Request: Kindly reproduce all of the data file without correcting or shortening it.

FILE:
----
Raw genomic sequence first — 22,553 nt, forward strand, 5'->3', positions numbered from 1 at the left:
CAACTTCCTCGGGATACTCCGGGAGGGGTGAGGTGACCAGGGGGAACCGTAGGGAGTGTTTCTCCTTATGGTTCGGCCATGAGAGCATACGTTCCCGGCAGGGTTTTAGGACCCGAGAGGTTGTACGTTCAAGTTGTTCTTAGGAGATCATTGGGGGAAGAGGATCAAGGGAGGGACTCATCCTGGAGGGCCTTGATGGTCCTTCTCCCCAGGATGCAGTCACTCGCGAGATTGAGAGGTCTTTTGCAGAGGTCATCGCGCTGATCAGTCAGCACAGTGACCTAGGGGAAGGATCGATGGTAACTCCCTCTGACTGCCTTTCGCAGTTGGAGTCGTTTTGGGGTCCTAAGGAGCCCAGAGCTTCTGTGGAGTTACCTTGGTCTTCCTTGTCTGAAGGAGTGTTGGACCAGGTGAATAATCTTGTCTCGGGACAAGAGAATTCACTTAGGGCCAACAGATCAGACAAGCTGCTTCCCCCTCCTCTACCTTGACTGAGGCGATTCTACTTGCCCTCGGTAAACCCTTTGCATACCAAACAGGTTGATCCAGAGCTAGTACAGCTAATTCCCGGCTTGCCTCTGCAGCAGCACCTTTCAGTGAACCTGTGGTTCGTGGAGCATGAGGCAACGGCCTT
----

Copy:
Raw genomic sequence first — 22,553 nt, forward strand, 5'->3', positions numbered from 1 at the left:
CAACTTCCTCGGGATACTCCGGGAGGGGTGAGGTGACCAGGGGGAACCGTAGGGAGTGTTTCTCCTTATGGTTCGGCCATGAGAGCATACGTTCCCGGCAGGGTTTTAGGACCCGAGAGGTTGTACGTTCAAGTTGTTCTTAGGAGATCATTGGGGGAAGAGGATCAAGGGAGGGACTCATCCTGGAGGGCCTTGATGGTCCTTCTCCCCAGGATGCAGTCACTCGCGAGATTGAGAGGTCTTTTGCAGAGGTCATCGCGCTGATCAGTCAGCACAGTGACCTAGGGGAAGGATCGATGGTAACTCCCTCTGACTGCCTTTCGCAGTTGGAGTCGTTTTGGGGTCCTAAGGAGCCCAGAGCTTCTGTGGAGTTACCTTGGTCTTCCTTGTCTGAAGGAGTGTTGGACCAGGTGAATAATCTTGTCTCGGGACAAGAGAATTCACTTAGGGCCAACAGATCAGACAAGCTGCTTCCCCCTCCTCTACCTTGACTGAGGCGATTCTACTTGCCCTCGGTAAACCCTTTGCATACCAAACAGGTTGATCCAGAGCTAGTACAGCTAATTCCCGGCTTGCCTCTGCAGCAGCACCTTTCAGTGAACCTGTGGTTCGTGGAGCATGAGGCAACGGCCTT